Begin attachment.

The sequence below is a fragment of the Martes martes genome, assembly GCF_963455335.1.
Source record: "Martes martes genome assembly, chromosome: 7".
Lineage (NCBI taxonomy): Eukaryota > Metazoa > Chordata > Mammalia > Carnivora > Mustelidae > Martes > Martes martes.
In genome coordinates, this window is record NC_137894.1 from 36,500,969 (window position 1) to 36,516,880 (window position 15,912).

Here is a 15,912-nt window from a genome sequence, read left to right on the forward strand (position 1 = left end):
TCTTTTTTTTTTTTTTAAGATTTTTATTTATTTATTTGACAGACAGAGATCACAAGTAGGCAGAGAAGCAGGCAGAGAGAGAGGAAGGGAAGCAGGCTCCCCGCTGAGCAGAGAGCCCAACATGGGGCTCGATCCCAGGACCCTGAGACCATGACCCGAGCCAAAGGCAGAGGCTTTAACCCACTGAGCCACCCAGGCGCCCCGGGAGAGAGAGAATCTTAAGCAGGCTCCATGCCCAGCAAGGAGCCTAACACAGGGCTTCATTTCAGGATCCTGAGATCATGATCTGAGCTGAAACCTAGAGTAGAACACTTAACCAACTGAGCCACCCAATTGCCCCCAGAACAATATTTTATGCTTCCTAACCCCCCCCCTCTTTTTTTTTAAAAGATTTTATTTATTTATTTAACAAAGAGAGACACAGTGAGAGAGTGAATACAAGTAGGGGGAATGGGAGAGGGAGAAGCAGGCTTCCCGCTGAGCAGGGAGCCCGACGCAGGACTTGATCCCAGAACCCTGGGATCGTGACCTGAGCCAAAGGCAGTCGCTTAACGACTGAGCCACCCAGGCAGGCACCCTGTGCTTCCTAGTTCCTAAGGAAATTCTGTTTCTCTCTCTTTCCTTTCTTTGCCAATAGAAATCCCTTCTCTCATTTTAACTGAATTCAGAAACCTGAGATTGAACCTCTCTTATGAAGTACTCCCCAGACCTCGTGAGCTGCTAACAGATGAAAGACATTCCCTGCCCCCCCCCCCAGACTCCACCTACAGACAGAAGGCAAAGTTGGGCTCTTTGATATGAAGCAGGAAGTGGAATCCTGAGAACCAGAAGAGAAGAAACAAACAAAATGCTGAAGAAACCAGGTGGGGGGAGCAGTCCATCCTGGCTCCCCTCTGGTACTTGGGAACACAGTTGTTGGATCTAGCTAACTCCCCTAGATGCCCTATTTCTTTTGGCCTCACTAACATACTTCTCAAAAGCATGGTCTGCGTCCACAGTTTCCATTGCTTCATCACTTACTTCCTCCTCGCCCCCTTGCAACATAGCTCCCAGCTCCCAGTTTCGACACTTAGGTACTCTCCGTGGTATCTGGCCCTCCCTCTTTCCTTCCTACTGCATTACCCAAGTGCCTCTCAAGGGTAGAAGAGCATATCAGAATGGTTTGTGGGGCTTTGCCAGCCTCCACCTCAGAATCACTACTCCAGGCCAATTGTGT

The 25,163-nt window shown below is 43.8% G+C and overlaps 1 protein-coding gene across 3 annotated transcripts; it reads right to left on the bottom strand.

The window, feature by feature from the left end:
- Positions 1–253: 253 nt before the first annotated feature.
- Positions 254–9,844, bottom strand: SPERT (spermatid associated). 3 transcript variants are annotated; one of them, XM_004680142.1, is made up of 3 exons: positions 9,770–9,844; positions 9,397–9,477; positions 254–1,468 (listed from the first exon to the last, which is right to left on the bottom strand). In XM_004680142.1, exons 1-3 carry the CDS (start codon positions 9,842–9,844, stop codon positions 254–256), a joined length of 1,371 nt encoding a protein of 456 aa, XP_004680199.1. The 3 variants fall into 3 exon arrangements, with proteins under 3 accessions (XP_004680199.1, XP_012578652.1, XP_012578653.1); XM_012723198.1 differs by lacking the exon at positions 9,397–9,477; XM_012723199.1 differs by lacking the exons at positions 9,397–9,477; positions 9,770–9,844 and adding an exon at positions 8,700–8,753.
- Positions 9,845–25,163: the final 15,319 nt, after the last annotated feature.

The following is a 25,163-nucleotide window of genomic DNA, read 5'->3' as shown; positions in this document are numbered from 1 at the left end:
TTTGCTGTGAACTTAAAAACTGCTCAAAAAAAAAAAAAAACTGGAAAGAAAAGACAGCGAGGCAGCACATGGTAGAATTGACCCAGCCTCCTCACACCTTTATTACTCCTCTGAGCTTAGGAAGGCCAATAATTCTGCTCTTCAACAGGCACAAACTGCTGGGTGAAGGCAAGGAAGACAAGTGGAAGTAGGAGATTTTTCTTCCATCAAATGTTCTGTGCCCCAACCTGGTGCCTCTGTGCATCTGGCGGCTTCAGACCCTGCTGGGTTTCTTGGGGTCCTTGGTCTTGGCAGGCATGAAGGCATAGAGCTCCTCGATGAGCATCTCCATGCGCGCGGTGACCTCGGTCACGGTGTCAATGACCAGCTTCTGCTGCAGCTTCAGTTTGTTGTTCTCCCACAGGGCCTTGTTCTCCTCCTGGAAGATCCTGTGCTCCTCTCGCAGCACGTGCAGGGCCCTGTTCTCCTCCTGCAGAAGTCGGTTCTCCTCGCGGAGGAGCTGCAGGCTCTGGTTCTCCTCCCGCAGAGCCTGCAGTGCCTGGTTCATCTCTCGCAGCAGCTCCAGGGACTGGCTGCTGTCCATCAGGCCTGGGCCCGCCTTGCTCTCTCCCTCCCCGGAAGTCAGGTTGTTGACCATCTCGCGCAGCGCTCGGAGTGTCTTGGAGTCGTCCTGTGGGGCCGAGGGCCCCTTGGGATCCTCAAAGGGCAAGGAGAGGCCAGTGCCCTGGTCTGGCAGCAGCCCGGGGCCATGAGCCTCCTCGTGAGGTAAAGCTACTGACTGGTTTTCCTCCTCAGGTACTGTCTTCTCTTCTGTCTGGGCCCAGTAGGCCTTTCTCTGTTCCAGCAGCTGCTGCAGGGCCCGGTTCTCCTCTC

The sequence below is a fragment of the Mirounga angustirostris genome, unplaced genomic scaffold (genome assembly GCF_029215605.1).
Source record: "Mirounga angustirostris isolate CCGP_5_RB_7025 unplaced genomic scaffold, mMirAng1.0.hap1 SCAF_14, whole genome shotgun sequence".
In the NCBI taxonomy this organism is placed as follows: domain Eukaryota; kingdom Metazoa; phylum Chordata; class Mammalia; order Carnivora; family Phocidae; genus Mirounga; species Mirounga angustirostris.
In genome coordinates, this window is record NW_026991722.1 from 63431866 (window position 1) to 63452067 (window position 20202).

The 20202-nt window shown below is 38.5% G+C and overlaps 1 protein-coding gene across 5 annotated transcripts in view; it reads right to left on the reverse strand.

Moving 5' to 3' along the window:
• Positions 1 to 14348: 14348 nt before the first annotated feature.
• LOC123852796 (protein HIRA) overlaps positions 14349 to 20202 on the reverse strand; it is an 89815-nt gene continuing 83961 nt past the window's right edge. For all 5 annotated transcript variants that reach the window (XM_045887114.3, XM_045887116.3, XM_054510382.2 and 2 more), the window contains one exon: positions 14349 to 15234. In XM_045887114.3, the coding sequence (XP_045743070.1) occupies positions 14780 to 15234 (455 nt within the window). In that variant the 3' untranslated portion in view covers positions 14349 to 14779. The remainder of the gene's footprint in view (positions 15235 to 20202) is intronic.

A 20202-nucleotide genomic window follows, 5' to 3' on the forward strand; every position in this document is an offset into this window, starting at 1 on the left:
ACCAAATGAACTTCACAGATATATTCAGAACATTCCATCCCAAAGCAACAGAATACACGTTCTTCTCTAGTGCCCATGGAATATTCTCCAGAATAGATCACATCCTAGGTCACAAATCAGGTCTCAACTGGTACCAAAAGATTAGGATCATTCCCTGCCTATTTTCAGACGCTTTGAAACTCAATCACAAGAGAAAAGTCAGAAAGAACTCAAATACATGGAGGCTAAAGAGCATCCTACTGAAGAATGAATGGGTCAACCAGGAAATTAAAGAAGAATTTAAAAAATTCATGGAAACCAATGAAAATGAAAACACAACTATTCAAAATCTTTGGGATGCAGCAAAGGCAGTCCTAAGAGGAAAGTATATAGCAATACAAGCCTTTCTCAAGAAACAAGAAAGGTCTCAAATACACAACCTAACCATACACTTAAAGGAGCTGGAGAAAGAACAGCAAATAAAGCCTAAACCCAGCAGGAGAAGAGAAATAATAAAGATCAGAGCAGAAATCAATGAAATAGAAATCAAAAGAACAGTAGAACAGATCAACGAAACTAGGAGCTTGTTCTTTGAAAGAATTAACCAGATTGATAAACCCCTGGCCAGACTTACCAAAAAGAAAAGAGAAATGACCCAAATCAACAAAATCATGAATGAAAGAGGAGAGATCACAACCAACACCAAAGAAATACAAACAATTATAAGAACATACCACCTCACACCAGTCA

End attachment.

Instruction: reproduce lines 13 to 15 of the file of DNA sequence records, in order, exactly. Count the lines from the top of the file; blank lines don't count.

TTTGCTGTGAACTTAAAAACTGCTCAAAAAAAAAAAAAAACTGGAAAGAAAAGACAGCGAGGCAGCACATGGTAGAATTGACCCAGCCTCCTCACACCTTTATTACTCCTCTGAGCTTAGGAAGGCCAATAATTCTGCTCTTCAACAGGCACAAACTGCTGGGTGAAGGCAAGGAAGACAAGTGGAAGTAGGAGATTTTTCTTCCATCAAATGTTCTGTGCCCCAACCTGGTGCCTCTGTGCATCTGGCGGCTTCAGACCCTGCTGGGTTTCTTGGGGTCCTTGGTCTTGGCAGGCATGAAGGCATAGAGCTCCTCGATGAGCATCTCCATGCGCGCGGTGACCTCGGTCACGGTGTCAATGACCAGCTTCTGCTGCAGCTTCAGTTTGTTGTTCTCCCACAGGGCCTTGTTCTCCTCCTGGAAGATCCTGTGCTCCTCTCGCAGCACGTGCAGGGCCCTGTTCTCCTCCTGCAGAAGTCGGTTCTCCTCGCGGAGGAGCTGCAGGCTCTGGTTCTCCTCCCGCAGAGCCTGCAGTGCCTGGTTCATCTCTCGCAGCAGCTCCAGGGACTGGCTGCTGTCCATCAGGCCTGGGCCCGCCTTGCTCTCTCCCTCCCCGGAAGTCAGGTTGTTGACCATCTCGCGCAGCGCTCGGAGTGTCTTGGAGTCGTCCTGTGGGGCCGAGGGCCCCTTGGGATCCTCAAAGGGCAAGGAGAGGCCAGTGCCCTGGTCTGGCAGCAGCCCGGGGCCATGAGCCTCCTCGTGAGGTAAAGCTACTGACTGGTTTTCCTCCTCAGGTACTGTCTTCTCTTCTGTCTGGGCCCAGTAGGCCTTTCTCTGTTCCAGCAGCTGCTGCAGGGCCCGGTTCTCCTCTC

The sequence below is a fragment of the Mirounga angustirostris genome, unplaced genomic scaffold (genome assembly GCF_029215605.1).
Source record: "Mirounga angustirostris isolate CCGP_5_RB_7025 unplaced genomic scaffold, mMirAng1.0.hap1 SCAF_14, whole genome shotgun sequence".